Kieran Askew’ Top Film Picks of the Year

I could start this wrap-up by talking about how terrible 2016 was with the cultural genocide that the universe has decided to throw upon us this year. But, I refuse to focus on that, and instead focus on the films, as 2016 was actually a pretty great year for them. Now this is a list but it’s not really in highest-lowest order, I just personally find it too hard to put these fantastic films in any such condescending order. So this is just wrap up of some great movies that I think are very much worth your time.

The Nice Guys

aEMBBMuK3BhKIuFu7iFSTXC41Bi.jpgWritten and Directed by one of the finest filmmakers out of Hollywood, Shane Black. The Nice Guys is a 70’s Buddy Cop comedy that feels like something to come out a few decades ago, but instead it came out this year and we should be so thankful for that. Starring a surprisingly enigmatic Ryan Gosling and Russell Crowe the two main leads back and forth banter, a staple of Shane Black movies is on point as usual, but I was surprised just how much chemistry there was between the two of them. A perfect companion piece to Shane’s previous work (such as the equally fantastic Kiss Kiss Bang Bang) it’s funny, intelligent and a highly enjoyable experience, and so it made its way here to my top five.

Your Name

p11-schilling-your-a-20160901.jpgI wanted to include Your Name on this list for a couple of reasons, firstly, Your Name is a true example of just why you shouldn’t just subtract anime for stereotypes that are associated with the medium. Presenting far more intelligence than I even expected, it takes the previously underutilised body-swap idea and really uses the most of it, to say would be to spoil it, so I’ll just leave it at that. Personally, I think that this is Makoto Shinkai’s best piece of work to date, as most of his movies, though beautifully animated, tend to be far more face value than Your Name, which comes with a thematic richness that makes the stunning animation just as good as the film craft.

nocturnal-animals-7-620x413Nocturnal Animals.

I still find it hard to believe that this is the second feature made by Director / Fashion Designer Tom Ford. I will say that this is probably my favourite feature of the year, not by much, but this is my favourite type of film. From the second you start watching the film you can see that everything has been meticulously designed, it evokes Kubrick, Lynch or Fincher and that is about the highest praise I can give. Everything has a purpose, even if it’s not initially clear why everything was shown is for a reason. For example, the movie opens with a scene of some large naked women dancing, odd, but it serves a purpose. It’s movie direction at its finest.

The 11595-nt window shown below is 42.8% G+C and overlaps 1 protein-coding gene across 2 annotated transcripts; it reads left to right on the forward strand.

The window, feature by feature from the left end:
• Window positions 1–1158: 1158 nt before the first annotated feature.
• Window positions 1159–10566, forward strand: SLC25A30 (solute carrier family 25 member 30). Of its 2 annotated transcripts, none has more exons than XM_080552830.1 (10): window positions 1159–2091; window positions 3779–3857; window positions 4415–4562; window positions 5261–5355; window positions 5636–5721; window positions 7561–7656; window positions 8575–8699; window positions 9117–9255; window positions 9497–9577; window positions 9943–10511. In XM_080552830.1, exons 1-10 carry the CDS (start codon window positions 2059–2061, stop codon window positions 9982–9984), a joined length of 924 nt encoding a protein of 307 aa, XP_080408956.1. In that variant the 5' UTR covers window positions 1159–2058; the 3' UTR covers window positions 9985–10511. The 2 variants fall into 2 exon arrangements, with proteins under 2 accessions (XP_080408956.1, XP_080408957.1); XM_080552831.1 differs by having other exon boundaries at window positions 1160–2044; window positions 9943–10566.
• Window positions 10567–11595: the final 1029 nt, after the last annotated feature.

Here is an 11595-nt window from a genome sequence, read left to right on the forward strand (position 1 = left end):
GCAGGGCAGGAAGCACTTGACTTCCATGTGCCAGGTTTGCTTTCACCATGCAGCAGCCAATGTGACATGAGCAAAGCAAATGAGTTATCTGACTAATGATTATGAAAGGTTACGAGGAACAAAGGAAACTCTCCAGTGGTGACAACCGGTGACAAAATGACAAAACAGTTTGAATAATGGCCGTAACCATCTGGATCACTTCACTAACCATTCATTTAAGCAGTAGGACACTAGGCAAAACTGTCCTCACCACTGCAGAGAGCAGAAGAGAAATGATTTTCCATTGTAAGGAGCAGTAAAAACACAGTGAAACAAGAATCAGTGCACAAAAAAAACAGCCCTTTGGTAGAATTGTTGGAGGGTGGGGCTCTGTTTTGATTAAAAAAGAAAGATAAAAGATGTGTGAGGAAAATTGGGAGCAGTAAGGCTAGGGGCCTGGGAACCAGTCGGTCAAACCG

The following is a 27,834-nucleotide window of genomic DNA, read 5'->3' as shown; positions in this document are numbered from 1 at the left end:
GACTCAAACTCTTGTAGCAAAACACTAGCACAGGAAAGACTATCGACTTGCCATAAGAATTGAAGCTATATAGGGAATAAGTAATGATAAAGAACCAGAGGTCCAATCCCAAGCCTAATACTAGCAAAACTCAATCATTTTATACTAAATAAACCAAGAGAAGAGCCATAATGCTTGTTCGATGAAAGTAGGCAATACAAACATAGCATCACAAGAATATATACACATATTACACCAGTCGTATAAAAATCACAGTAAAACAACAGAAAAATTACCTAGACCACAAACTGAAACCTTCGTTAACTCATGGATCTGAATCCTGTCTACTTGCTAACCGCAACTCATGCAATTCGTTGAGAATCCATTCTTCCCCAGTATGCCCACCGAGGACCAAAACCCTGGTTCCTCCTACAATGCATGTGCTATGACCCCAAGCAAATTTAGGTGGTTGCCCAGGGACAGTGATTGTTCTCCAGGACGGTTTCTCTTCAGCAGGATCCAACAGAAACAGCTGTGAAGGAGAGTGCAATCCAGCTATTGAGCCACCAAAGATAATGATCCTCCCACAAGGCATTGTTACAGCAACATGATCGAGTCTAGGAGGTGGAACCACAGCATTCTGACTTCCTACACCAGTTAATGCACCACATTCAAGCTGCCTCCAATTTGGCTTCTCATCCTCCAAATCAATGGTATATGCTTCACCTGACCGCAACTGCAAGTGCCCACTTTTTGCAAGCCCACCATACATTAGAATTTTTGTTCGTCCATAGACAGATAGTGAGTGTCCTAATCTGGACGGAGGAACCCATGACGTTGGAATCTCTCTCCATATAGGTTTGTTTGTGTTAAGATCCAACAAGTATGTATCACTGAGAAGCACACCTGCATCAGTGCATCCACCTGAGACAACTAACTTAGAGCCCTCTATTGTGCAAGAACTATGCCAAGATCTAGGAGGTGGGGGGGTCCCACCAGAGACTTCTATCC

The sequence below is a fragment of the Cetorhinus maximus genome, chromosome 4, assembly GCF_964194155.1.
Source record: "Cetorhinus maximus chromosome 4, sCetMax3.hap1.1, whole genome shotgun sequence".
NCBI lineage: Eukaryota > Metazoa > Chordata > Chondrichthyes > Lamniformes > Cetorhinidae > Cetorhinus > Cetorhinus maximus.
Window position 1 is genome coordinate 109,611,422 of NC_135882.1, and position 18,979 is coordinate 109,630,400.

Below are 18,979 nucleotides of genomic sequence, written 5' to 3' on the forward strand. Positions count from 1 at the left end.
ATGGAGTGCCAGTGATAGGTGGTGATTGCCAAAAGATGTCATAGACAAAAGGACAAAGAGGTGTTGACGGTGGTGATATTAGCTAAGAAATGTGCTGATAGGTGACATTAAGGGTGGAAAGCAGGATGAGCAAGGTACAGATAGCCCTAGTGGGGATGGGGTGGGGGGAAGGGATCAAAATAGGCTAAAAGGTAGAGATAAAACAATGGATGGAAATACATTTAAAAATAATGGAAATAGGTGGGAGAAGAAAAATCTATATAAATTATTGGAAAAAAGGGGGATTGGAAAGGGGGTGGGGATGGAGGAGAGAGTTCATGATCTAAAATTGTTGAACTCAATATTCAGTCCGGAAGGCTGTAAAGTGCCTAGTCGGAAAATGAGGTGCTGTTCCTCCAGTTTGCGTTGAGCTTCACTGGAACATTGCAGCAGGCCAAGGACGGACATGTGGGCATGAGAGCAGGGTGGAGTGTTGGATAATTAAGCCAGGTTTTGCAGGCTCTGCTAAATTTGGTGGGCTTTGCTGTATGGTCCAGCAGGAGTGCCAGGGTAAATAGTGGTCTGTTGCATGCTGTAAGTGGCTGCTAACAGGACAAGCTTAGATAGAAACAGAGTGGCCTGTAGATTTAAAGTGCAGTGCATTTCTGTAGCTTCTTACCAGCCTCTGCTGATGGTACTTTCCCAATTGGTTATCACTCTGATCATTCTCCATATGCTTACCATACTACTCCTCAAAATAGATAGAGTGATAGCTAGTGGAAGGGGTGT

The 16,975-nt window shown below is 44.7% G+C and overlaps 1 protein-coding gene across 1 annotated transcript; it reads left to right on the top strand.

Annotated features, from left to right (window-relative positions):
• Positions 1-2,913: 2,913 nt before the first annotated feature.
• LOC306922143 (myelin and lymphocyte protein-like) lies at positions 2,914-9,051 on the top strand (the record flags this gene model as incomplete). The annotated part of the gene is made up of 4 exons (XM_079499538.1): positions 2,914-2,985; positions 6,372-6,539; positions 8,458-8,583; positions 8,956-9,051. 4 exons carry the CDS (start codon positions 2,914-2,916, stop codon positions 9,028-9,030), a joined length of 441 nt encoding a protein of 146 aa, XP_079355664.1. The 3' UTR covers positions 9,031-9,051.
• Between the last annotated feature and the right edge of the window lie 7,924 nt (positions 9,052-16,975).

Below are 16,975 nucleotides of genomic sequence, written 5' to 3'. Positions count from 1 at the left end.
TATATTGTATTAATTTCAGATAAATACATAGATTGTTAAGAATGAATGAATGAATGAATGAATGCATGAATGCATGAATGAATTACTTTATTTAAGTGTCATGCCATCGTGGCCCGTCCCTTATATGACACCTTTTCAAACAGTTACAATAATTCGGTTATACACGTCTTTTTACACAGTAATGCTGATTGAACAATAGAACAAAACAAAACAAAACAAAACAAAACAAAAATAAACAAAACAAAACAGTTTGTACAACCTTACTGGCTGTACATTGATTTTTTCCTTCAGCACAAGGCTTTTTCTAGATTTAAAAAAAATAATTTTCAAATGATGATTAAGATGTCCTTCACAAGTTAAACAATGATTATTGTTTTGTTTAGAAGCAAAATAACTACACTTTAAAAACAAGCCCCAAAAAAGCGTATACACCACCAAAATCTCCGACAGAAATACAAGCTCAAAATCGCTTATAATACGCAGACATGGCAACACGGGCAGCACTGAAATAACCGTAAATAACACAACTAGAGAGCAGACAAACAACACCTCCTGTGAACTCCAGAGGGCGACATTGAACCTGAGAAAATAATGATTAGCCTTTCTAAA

I, Daniel Blake

blake_groupNow if you’re reading this you’re more than likely a UK Citizen, and if that is this case, I would go as far to say this is essential watching. Ken Loach (now 80!) paints a bleak portrait of the faceless benefits system in the UK. I think the thing I love this movie so much for is this one of the purest forms of purpose for cinema, social action. It does a wonderfully painful job of showing just how bad the situation has gotten, there is a scene at a food bank that really shows this for what it is. Although I should be keeping this objective, I just wanted to bring something up; I’m from Cumbria and the movie is set in Newcastle, just about a 2-hour drive from where I live, but if you had told me this was set in my hometown, I would have believed you. The main character of the film Daniel could be swapped out with my Grandad (who was also a carpenter) and nothing would change, and that scares the living shit out of me.

rs-245871-american-honey00American Honey
One thing I hope that I demonstrated with this list is a variation in film styles with this list. From a Hollywood mainstream to foreign animation, something that I think that American Honey has the others don’t, is that it comes with a certain poeticism. It’s hard to objectively criticise, but through its use of ethereal visuals and somewhat unusual characters, it just feels real. Although it took a very different route, I found that I was having a very similar experience to I, Daniel Blake where it all just felt real. There are things to the film that I can say contributed to this; for a few examples the amazing constant handheld camerawork creating documentary realism, or the pop-music soundtrack or maybe the editing with a lot of long drawn out takes, but it just had a pulse to it that made it feel alive and here it is on the list.

Kieran Askew

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